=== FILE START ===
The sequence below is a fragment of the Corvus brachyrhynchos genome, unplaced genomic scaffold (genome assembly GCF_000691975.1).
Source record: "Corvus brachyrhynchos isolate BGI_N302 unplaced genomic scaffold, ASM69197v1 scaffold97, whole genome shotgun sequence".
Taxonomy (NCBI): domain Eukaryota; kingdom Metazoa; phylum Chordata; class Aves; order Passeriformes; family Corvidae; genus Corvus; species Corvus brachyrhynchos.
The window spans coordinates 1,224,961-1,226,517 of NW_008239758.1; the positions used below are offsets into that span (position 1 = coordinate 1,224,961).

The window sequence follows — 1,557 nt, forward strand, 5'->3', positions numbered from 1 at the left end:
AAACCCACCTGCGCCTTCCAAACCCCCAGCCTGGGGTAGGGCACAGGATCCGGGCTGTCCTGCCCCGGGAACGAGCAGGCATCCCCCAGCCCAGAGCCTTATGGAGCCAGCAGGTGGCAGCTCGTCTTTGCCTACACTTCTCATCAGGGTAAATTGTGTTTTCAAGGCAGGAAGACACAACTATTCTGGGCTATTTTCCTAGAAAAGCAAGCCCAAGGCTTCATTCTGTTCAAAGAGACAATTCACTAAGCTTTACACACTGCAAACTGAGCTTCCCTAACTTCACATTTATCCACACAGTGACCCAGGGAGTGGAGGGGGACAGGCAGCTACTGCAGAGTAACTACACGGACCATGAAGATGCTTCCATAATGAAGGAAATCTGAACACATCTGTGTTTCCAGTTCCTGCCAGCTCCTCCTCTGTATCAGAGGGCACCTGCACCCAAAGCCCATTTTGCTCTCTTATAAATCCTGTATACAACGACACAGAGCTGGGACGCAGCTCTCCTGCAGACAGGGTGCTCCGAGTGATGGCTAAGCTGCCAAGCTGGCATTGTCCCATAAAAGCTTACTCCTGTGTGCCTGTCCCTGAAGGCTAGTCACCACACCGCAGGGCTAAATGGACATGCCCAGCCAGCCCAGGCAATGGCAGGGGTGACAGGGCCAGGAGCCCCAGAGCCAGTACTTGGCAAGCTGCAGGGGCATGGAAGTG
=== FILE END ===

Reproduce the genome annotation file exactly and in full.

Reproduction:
The sequence below is a fragment of the Corvus brachyrhynchos genome, unplaced genomic scaffold (genome assembly GCF_000691975.1).
Source record: "Corvus brachyrhynchos isolate BGI_N302 unplaced genomic scaffold, ASM69197v1 scaffold97, whole genome shotgun sequence".
Taxonomy (NCBI): domain Eukaryota; kingdom Metazoa; phylum Chordata; class Aves; order Passeriformes; family Corvidae; genus Corvus; species Corvus brachyrhynchos.
The window spans coordinates 1,224,961-1,226,517 of NW_008239758.1; the positions used below are offsets into that span (position 1 = coordinate 1,224,961).

The window sequence follows — 1,557 nt, forward strand, 5'->3', positions numbered from 1 at the left end:
AAACCCACCTGCGCCTTCCAAACCCCCAGCCTGGGGTAGGGCACAGGATCCGGGCTGTCCTGCCCCGGGAACGAGCAGGCATCCCCCAGCCCAGAGCCTTATGGAGCCAGCAGGTGGCAGCTCGTCTTTGCCTACACTTCTCATCAGGGTAAATTGTGTTTTCAAGGCAGGAAGACACAACTATTCTGGGCTATTTTCCTAGAAAAGCAAGCCCAAGGCTTCATTCTGTTCAAAGAGACAATTCACTAAGCTTTACACACTGCAAACTGAGCTTCCCTAACTTCACATTTATCCACACAGTGACCCAGGGAGTGGAGGGGGACAGGCAGCTACTGCAGAGTAACTACACGGACCATGAAGATGCTTCCATAATGAAGGAAATCTGAACACATCTGTGTTTCCAGTTCCTGCCAGCTCCTCCTCTGTATCAGAGGGCACCTGCACCCAAAGCCCATTTTGCTCTCTTATAAATCCTGTATACAACGACACAGAGCTGGGACGCAGCTCTCCTGCAGACAGGGTGCTCCGAGTGATGGCTAAGCTGCCAAGCTGGCATTGTCCCATAAAAGCTTACTCCTGTGTGCCTGTCCCTGAAGGCTAGTCACCACACCGCAGGGCTAAATGGACATGCCCAGCCAGCCCAGGCAATGGCAGGGGTGACAGGGCCAGGAGCCCCAGAGCCAGTACTTGGCAAGCTGCAGGGGCATGGAAGTG